Pros of space exploration include that it broadens knowledge about outer space and Earth; often leads to spin-off technologies useful in other endeavors, such as GPS technology and storm tracking; and that it leads to increased global cooperation. Cons include that it is costly and draws funding away from urgent needs on Earth, spawns technology that can be used in warfare and that it is dangerous to people in space and on Earth.
Many technologies developed by NASA and other space exploration agencies have found uses on Earth. Since 1973, NASA has published more than 1,800 reports highlighting technologies it has created or helped to develop. Today, satellite technology provides the backbone for GPS navigation systems, weather prediction, storm tracking and much of the world's communications network. However, private enterprise might have developed these technologies and launched satellites at less cost to taxpayers.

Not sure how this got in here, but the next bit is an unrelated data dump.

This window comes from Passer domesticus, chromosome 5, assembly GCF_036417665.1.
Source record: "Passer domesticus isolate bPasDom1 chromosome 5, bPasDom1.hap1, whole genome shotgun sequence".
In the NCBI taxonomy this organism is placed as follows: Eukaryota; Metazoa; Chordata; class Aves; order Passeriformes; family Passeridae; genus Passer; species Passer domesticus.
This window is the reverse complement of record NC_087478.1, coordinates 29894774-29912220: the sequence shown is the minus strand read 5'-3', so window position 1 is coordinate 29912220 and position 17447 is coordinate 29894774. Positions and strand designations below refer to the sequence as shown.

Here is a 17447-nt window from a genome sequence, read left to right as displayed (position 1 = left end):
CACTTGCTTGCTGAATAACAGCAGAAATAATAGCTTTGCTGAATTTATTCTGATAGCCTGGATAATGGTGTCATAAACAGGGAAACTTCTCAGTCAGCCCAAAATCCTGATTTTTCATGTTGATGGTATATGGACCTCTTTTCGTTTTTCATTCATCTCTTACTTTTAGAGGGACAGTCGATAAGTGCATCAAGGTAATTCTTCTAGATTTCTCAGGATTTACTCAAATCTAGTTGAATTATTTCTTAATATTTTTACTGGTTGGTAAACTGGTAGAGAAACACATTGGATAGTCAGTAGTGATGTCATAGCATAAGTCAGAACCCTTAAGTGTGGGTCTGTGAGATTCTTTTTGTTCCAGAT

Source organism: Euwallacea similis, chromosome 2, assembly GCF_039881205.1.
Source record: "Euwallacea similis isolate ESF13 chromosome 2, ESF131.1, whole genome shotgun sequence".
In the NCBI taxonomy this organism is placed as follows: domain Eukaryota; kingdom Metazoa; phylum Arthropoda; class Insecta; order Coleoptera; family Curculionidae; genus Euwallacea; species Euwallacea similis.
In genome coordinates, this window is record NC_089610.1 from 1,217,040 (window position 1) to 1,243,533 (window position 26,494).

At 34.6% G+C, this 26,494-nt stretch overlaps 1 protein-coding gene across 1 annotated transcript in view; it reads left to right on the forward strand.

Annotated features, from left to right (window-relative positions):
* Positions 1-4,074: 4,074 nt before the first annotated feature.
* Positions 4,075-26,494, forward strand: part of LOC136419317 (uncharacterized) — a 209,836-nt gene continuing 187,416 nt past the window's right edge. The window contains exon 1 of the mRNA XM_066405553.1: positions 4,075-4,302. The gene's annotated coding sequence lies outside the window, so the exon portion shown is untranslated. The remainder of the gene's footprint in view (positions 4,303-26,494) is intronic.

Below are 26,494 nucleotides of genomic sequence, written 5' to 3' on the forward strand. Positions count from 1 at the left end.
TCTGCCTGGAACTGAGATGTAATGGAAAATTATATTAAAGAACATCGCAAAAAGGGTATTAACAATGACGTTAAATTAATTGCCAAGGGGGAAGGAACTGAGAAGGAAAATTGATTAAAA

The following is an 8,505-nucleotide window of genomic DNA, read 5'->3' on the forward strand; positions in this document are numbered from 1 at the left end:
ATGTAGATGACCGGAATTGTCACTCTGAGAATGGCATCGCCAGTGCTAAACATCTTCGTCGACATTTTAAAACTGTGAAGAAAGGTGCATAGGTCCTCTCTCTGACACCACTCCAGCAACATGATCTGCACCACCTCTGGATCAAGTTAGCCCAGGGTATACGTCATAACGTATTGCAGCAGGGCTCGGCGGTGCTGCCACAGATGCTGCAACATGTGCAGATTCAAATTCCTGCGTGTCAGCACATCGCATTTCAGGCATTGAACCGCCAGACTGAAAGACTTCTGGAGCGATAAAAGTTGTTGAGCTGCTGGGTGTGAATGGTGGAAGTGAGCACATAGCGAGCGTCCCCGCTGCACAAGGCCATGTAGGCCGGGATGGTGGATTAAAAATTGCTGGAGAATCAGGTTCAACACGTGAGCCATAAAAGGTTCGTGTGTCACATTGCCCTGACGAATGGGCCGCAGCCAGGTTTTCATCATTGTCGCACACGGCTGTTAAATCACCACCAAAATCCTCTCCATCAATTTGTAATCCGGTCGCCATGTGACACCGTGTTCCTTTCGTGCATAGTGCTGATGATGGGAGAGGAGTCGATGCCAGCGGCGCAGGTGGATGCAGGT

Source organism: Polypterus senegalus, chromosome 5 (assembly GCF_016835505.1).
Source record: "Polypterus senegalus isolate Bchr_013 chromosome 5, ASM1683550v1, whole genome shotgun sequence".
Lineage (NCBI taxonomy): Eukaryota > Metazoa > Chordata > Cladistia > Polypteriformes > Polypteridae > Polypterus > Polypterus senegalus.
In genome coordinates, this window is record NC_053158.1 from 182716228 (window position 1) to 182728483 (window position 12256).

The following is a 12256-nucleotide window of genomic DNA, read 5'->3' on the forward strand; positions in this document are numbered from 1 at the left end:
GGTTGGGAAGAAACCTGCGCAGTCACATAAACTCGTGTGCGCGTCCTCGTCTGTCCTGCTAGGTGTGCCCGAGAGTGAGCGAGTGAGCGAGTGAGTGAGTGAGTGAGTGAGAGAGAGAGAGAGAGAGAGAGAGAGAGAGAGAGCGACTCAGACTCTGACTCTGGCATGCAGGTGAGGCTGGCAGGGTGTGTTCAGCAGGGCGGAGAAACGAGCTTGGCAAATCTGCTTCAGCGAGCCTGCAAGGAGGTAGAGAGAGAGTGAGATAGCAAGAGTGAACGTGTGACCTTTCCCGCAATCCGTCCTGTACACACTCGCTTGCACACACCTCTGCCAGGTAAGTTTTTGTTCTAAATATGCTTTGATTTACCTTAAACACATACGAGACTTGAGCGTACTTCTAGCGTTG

More than 20 astronauts have been killed during spaceflight missions, while others were killed performing related work on the ground. However, the number of lives lost during space exploration has been relatively low compared to other less extensive ventures on Earth that have spun off fewer overall gains in technology and knowledge. Falling space junk poses a threat to humans on Earth. So far, however, such debris has burned up in the atmosphere, fallen into the ocean or crashed in remote areas without doing harm.